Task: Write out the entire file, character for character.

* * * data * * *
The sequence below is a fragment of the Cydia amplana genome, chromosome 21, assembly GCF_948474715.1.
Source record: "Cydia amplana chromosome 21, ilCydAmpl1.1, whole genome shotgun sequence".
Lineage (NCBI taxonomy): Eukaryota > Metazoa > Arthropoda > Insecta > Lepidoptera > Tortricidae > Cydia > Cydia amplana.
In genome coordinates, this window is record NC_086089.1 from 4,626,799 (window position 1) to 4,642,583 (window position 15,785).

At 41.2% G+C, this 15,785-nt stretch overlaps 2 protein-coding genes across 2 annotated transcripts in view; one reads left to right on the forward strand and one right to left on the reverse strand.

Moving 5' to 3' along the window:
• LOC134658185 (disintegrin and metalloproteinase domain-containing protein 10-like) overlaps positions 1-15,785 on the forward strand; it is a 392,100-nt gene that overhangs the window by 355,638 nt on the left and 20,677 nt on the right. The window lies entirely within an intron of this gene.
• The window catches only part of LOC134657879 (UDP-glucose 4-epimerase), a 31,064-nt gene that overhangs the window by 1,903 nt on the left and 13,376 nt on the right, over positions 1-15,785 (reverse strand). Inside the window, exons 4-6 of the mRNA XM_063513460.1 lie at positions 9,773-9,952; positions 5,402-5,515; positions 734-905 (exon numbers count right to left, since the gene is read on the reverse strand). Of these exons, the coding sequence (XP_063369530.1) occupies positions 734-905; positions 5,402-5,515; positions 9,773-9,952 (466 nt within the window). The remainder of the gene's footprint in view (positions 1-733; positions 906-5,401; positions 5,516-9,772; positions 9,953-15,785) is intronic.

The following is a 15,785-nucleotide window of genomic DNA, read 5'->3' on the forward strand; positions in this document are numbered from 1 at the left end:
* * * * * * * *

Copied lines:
The sequence below is a fragment of the Cydia amplana genome, chromosome 21, assembly GCF_948474715.1.
Source record: "Cydia amplana chromosome 21, ilCydAmpl1.1, whole genome shotgun sequence".
Lineage (NCBI taxonomy): Eukaryota > Metazoa > Arthropoda > Insecta > Lepidoptera > Tortricidae > Cydia > Cydia amplana.
In genome coordinates, this window is record NC_086089.1 from 4,626,799 (window position 1) to 4,642,583 (window position 15,785).

At 41.2% G+C, this 15,785-nt stretch overlaps 2 protein-coding genes across 2 annotated transcripts in view; one reads left to right on the forward strand and one right to left on the reverse strand.

Moving 5' to 3' along the window:
• LOC134658185 (disintegrin and metalloproteinase domain-containing protein 10-like) overlaps positions 1-15,785 on the forward strand; it is a 392,100-nt gene that overhangs the window by 355,638 nt on the left and 20,677 nt on the right. The window lies entirely within an intron of this gene.
• The window catches only part of LOC134657879 (UDP-glucose 4-epimerase), a 31,064-nt gene that overhangs the window by 1,903 nt on the left and 13,376 nt on the right, over positions 1-15,785 (reverse strand). Inside the window, exons 4-6 of the mRNA XM_063513460.1 lie at positions 9,773-9,952; positions 5,402-5,515; positions 734-905 (exon numbers count right to left, since the gene is read on the reverse strand). Of these exons, the coding sequence (XP_063369530.1) occupies positions 734-905; positions 5,402-5,515; positions 9,773-9,952 (466 nt within the window). The remainder of the gene's footprint in view (positions 1-733; positions 906-5,401; positions 5,516-9,772; positions 9,953-15,785) is intronic.

The following is a 15,785-nucleotide window of genomic DNA, read 5'->3' on the forward strand; positions in this document are numbered from 1 at the left end: